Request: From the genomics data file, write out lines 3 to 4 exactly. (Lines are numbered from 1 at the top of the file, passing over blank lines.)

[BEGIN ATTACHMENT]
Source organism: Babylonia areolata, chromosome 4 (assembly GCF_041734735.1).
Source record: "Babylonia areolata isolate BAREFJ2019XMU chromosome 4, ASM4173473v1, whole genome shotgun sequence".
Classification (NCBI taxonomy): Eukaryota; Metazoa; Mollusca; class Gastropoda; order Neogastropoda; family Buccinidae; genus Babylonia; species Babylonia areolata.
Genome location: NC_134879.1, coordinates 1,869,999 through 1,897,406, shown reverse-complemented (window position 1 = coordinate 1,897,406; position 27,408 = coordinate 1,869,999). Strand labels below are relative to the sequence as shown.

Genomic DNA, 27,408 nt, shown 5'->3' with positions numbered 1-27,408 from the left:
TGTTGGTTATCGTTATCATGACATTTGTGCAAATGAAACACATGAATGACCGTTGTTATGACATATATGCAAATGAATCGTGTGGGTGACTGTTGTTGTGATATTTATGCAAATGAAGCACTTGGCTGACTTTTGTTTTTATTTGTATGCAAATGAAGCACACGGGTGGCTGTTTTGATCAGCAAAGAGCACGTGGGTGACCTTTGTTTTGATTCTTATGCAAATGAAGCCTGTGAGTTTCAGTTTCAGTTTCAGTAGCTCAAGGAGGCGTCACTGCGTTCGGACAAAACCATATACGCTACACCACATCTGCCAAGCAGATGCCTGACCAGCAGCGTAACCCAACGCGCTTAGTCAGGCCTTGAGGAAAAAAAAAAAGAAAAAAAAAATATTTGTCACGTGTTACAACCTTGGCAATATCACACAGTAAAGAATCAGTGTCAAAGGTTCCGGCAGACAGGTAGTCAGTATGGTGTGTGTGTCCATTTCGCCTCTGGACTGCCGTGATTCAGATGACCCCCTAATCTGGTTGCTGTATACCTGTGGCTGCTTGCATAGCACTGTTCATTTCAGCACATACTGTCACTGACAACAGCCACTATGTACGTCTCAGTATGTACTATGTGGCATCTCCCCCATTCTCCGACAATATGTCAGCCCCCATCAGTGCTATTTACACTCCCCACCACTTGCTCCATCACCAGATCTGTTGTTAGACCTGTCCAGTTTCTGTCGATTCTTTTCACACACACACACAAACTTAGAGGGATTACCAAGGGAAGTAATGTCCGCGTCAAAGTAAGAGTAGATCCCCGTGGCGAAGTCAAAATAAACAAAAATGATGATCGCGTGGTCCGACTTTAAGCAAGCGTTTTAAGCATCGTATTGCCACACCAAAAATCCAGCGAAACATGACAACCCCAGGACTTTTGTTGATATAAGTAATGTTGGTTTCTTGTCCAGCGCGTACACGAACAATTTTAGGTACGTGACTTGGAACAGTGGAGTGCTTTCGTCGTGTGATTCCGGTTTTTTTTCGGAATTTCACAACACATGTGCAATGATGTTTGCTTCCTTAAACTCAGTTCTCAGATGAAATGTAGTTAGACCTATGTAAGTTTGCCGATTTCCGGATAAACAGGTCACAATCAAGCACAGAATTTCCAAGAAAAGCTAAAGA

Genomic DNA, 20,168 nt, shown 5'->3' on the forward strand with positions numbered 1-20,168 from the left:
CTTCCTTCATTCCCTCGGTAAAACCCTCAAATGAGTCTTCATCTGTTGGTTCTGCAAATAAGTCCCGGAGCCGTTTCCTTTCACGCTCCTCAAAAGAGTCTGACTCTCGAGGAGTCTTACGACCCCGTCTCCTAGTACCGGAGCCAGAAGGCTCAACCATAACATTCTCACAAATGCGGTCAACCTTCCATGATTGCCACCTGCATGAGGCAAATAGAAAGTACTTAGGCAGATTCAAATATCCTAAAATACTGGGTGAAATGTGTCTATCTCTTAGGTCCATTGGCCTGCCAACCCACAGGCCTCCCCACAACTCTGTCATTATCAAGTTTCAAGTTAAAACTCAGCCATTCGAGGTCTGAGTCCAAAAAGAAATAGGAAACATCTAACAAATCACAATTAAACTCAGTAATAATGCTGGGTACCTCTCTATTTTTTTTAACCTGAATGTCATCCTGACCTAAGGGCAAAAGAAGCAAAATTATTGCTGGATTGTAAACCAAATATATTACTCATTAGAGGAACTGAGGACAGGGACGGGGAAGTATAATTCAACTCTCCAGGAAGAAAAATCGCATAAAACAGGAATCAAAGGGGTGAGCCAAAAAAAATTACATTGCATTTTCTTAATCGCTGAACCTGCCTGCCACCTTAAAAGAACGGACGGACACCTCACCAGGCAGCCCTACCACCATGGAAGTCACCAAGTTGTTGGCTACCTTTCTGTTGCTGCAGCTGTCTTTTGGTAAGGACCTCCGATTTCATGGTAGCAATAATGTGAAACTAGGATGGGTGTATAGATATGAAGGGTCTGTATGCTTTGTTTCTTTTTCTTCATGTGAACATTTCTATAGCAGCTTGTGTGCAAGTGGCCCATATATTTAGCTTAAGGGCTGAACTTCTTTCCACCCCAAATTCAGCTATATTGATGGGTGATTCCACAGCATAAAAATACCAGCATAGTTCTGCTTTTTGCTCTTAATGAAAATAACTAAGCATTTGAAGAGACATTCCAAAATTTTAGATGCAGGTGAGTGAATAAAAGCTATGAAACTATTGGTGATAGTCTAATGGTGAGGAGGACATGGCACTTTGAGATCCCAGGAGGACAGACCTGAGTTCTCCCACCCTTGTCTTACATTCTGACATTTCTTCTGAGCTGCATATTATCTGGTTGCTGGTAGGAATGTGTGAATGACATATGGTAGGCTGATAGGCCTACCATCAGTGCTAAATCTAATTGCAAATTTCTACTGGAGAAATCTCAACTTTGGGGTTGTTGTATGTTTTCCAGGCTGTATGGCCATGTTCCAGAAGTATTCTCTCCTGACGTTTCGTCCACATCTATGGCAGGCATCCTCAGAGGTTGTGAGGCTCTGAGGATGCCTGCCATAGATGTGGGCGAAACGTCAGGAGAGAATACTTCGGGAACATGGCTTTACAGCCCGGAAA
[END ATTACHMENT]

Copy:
Classification (NCBI taxonomy): Eukaryota; Metazoa; Mollusca; class Gastropoda; order Neogastropoda; family Buccinidae; genus Babylonia; species Babylonia areolata.
Genome location: NC_134879.1, coordinates 1,869,999 through 1,897,406, shown reverse-complemented (window position 1 = coordinate 1,897,406; position 27,408 = coordinate 1,869,999). Strand labels below are relative to the sequence as shown.